Added by Josh Packer
Cave Falls is the widest waterfall in Yellowstone National Park. The falls offers a unique and rarely visited area to explore as well as nearby campsites.
Cave Falls is one of the hidden waterfalls of Yellowstone National Park that really only the natives know about. Although Cave Falls originally derived its name from a cave next to the waterfall, the cave has since collapsed and is no longer accessible. Known for its enormous length of 250 feet, the waterfall stretches across the entire Fall River, which is terrific for fishing. Before arriving at the waterfall, there are camp sites with amenities. The campsites are in bear country, so there are food storage requirements.
Directions to the campsite: From Highway 20 in Ashton, ID, go through town and head east on State Highway 47 for approximately 5.7 miles. Turn right onto E 1400 N/Cave Falls Rd and continue driving for about 17.6 miles. Roughly 12 miles of this road is dirt, and this road is only accessible via snowmobile during the winter.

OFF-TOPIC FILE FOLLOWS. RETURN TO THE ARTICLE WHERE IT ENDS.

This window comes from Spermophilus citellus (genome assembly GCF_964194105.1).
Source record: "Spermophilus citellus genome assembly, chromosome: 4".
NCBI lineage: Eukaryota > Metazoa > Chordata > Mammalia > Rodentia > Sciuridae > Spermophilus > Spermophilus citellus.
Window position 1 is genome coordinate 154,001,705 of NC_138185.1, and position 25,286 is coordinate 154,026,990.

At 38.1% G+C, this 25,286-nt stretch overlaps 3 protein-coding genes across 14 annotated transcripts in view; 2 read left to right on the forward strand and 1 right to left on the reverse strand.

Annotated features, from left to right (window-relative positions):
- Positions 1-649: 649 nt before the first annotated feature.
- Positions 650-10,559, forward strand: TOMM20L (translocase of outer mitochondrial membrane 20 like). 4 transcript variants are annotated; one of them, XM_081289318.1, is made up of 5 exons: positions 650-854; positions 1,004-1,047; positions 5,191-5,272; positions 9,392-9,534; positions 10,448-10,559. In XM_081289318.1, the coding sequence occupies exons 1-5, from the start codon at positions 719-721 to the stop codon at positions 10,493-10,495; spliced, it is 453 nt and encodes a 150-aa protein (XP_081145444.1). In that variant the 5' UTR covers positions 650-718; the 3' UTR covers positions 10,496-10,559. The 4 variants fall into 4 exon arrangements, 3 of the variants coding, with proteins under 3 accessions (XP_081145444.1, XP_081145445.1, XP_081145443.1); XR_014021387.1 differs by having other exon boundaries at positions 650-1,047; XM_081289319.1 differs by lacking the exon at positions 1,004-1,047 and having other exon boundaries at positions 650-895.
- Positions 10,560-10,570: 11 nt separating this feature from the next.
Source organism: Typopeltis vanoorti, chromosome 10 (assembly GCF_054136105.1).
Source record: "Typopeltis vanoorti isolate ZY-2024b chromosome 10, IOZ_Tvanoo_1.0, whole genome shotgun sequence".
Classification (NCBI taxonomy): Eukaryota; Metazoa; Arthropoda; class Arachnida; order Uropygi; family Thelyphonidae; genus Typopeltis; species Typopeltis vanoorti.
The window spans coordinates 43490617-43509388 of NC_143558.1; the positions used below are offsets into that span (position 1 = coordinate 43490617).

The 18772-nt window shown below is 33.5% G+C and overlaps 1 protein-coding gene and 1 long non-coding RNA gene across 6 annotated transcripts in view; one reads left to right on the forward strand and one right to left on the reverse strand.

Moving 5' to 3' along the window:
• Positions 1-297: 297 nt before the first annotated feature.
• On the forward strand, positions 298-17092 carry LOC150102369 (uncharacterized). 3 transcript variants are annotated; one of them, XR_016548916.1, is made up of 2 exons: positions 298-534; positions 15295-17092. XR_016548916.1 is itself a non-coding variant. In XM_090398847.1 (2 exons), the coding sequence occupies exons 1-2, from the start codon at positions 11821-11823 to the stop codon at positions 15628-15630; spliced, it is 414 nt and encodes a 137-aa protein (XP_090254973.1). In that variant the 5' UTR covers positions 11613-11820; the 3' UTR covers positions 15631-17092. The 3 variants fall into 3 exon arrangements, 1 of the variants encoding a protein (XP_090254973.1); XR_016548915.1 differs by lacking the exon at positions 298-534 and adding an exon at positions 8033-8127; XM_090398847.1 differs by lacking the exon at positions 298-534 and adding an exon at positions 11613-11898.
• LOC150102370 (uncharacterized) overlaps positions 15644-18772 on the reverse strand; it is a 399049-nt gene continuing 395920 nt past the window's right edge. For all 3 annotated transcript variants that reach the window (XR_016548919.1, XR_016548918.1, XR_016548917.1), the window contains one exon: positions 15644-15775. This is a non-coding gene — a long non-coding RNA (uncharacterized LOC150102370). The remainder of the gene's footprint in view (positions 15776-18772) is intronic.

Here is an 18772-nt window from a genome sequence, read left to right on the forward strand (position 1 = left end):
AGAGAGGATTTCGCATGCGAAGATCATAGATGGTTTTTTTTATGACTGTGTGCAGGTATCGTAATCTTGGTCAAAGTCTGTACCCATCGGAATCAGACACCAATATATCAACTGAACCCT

Side Note: The Cave Falls Road displays countless wildflowers during late spring and early summer. While photographing the wildflowers, watch out for the mosquitoes along the marshy areas near the road. As an added bonus, you can also see the famous Tetons on your way to Cave Falls.
Directions to waterfall: Cave Falls is about two miles farther down the road from the campground and is just inside of Yellowstone National Park. You can access the falls by vehicle or snowmobile depending on the season. You can park above or below the falls as there are trails that take you there either way.
Photographing the falls: Make sure to have a good tripod and waterproof shoes to enter the river. There is a lot of mist coming from the falls, so make sure to keep your camera lens dry while shooting. Photograph the falls from the river as that provides the best view of the entire waterfall. The sun rises just east of the waterfall and sets behind the waterfall creating some great light at both sunrise and sunset.
- Mosquito repellent (a must during summer)
- Bear spray
- Water and snacks
- Tent, sleeping bag, food, etc. if staying overnight
- Waterproof shoes
- Camera and tripod
- Fishing rod and license
- Cash for the national park entrance
- A backcountry wilderness camping permit if staying overnight
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